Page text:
File image of Congress MP Manish Tewari | Photo: ANI via Lok Sabha TV
File image of Congress MP Manish Tewari | Photo: ANI via Lok Sabha TV
Text Size:

New Delhi: A short excerpt from a yet-to-be-released book by Congress MP Manish Tewari has stoked fresh controversy for his party. The excerpt, tweeted by Tewari Tuesday, claimed that the Indian government, then helmed by the Congress-led UPA, should have taken stricter action against Pakistan after the 26/11 Mumbai terror attacks in 2008.

The excerpt, from the book 10 Flash Points; 20 Years — National Security Situations that Impacted India, included a sentence stating that “India should have actioned a kinetic response in the days following India’s 9/11”.

“For a state that has no compunctions in brutally slaughtering hundreds of innocent people, restraint is not a sign of strength; it is perceived as a symbol of weakness. There comes a time when actions must speak louder than words. 26/11 was one such time when it just should have been done. It, therefore, is my considered opinion India should have actioned a kinetic response in the days following India’s 9/11”, the excerpt read.

The excerpt has drawn a sharp reaction from the Bharatiya Janata Party (BJP), with leaders claiming that the UPA’s approach towards terrorism had been “weak and loose” while it was in power.

The Congress has refused to comment on the matter — party spokesperson Pawan Khera said at a press conference that “we will react on the book when it releases and we’ve read it” — but Tewari has tried to play down the controversy, questioning the BJP’s reaction to “one excerpt from a 304-page book”.

The storm around Tewari’s book comes days after another Congress leader, Salman Khurshid, courted controversy earlier this month for drawing comparisons between radical Islamic group ISIS and Hindutva, in a new book Sunrise Over Ayodhya.


Also read: In Rajasthan, Gandhis are repeating Punjab crisis. This time with Gehlot and Pilot


BJP on Tewari’s book excerpt

“Be it 26/11 or others, the country knows how overall situation was handled. (We) don’t want to politicise. Policy of Modi government is of zero tolerance towards terrorism,” Union Minister Pralhad Joshi was quoted as saying by news agency ANI.

“Manish Tewari is saying absolutely the right thing. Because UPA government approach against terrorism was weak and loose (sic),” Joshi added.

BJP’s IT department head Amit Malviya drew a parallel between the controversy stirred by Khurshid’s book and the one created by the excerpt from Tewari’s, and commented that another Congress leader had thrown “UPA under the bus” to “sell his book”.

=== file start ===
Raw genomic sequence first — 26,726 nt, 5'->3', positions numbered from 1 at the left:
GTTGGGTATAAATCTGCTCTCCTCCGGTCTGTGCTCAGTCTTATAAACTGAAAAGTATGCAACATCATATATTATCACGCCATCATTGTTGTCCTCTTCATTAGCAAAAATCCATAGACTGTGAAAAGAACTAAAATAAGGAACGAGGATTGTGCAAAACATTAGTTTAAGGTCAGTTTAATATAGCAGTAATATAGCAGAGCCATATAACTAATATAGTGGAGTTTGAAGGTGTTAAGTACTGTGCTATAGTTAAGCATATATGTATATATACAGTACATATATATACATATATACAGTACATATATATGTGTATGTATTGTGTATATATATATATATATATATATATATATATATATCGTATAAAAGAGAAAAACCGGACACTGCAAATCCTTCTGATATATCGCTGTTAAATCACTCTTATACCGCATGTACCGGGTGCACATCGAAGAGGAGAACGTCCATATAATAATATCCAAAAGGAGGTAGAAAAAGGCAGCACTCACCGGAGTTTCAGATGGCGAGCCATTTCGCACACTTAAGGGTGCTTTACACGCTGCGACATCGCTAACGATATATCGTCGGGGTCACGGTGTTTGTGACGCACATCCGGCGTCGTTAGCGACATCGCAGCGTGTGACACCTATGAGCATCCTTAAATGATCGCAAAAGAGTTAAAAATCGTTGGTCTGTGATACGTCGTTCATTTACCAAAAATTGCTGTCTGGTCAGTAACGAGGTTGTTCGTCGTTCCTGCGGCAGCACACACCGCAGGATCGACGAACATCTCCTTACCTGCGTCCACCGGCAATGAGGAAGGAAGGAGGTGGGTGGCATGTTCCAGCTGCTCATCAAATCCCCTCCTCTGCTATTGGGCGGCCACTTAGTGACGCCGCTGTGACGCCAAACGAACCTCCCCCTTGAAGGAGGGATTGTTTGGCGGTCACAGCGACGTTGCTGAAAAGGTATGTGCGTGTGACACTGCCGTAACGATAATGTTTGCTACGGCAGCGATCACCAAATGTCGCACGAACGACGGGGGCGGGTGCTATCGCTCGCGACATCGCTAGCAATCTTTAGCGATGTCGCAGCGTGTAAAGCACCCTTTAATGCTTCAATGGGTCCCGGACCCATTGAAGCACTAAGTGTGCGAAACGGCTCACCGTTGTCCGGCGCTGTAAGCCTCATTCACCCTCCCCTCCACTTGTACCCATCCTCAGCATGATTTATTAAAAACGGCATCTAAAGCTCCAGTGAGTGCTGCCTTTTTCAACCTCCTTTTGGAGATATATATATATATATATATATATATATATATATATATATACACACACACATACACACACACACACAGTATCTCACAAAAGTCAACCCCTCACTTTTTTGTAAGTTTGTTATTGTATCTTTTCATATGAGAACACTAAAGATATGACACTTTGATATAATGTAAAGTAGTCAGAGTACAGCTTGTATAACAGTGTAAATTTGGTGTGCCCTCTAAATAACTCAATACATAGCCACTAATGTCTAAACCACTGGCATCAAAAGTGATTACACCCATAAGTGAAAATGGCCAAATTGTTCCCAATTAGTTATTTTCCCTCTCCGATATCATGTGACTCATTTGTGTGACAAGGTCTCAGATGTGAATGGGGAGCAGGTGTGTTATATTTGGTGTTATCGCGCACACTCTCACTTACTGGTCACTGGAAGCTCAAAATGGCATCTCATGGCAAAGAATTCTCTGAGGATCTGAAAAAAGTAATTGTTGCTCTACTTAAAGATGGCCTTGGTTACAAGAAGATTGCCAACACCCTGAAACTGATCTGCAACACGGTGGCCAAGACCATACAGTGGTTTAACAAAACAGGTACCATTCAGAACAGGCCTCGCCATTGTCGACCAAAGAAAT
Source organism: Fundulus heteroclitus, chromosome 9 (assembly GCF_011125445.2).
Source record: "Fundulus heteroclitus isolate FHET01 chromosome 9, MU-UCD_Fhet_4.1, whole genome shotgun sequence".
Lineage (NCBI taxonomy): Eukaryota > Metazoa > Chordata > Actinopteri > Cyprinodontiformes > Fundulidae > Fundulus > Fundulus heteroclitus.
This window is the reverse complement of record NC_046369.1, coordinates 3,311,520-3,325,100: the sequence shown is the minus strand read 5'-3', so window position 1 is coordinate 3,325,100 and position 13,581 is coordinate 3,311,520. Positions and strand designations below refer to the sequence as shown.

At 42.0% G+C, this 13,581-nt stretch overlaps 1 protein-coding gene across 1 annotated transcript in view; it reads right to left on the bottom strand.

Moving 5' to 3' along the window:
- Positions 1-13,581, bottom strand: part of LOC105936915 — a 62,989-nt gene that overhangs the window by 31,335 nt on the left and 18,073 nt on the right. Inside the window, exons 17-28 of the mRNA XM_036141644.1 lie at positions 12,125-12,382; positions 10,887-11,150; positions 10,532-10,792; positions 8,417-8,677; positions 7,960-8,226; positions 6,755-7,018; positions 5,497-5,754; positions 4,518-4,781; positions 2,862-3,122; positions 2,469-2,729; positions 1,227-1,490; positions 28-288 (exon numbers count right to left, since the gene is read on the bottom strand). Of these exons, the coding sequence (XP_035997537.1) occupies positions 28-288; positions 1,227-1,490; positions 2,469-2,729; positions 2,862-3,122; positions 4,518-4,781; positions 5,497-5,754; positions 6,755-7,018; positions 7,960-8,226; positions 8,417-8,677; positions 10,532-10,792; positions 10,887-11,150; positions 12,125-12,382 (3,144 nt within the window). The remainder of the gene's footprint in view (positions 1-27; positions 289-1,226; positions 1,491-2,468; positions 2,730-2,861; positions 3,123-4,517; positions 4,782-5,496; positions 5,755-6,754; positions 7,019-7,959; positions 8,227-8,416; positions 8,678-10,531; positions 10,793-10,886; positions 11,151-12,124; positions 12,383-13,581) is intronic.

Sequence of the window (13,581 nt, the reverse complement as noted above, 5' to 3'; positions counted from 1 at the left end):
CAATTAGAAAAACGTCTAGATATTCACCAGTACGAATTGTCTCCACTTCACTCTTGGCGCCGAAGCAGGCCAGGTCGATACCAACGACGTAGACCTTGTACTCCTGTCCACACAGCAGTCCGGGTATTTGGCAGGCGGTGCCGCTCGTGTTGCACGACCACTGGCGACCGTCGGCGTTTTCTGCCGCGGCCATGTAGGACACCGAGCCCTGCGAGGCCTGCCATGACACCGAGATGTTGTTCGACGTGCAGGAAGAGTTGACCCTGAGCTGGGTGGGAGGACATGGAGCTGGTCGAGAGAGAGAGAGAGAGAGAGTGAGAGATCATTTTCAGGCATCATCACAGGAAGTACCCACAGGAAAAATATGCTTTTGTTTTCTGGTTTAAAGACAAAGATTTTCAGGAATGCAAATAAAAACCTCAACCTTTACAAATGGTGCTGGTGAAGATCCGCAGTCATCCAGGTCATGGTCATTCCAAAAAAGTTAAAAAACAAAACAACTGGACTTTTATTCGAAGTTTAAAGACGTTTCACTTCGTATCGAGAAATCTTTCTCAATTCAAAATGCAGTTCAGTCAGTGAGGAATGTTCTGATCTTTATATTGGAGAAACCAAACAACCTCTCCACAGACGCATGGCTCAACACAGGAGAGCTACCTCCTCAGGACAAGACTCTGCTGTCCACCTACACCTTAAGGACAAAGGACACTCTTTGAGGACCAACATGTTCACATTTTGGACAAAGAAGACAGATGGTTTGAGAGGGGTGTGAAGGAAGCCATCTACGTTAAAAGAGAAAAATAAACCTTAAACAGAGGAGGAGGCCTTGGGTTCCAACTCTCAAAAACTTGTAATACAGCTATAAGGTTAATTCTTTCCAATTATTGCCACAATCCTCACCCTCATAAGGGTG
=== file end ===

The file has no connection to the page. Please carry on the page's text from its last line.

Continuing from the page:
“After Salman Khurshid, another Congress leader throws UPA under the bus to sell his book. Manish Tewari in his new book slams the UPA for weakness in the name of restrain (sic) post 26/11. Air Chief Marshal Fali Major is already on record saying IAF was ready to strike but UPA froze,” said Malviya in a tweet.

However, Tewari responded to this backlash by tweeting, “I am rather amused at @BJP4India reaction to one excerpt from a 304 Page book that tries to dissect responses to National Security Situations that Impacted India. I wonder would they react similarly to some ‘hard analysis’ about their handling of the National Security Remit also?”

Congress spokesperson Khera, meanwhile, said, “I’m not in favour of the party commenting on a leader’s personal opinions. Every leader has their own thought, and they can say what they want to in their personal capacity.”

(Edited by Poulomi Banerjee)


Also read: BJP’s Rafale attack on Congress isn’t flogging a dead horse. There is a method


 

Subscribe to our channels on YouTube & Telegram

Why news media is in crisis & How you can fix it

India needs free, fair, non-hyphenated and questioning journalism even more as it faces multiple crises.

But the news media is in a crisis of its own. There have been brutal layoffs and pay-cuts. The best of journalism is shrinking, yielding to crude prime-time spectacle.

ThePrint has the finest young reporters, columnists and editors working for it. Sustaining journalism of this quality needs smart and thinking people like you to pay for it. Whether you live in India or overseas, you can do it here.

Support Our Journalism

VIEW COMMENTS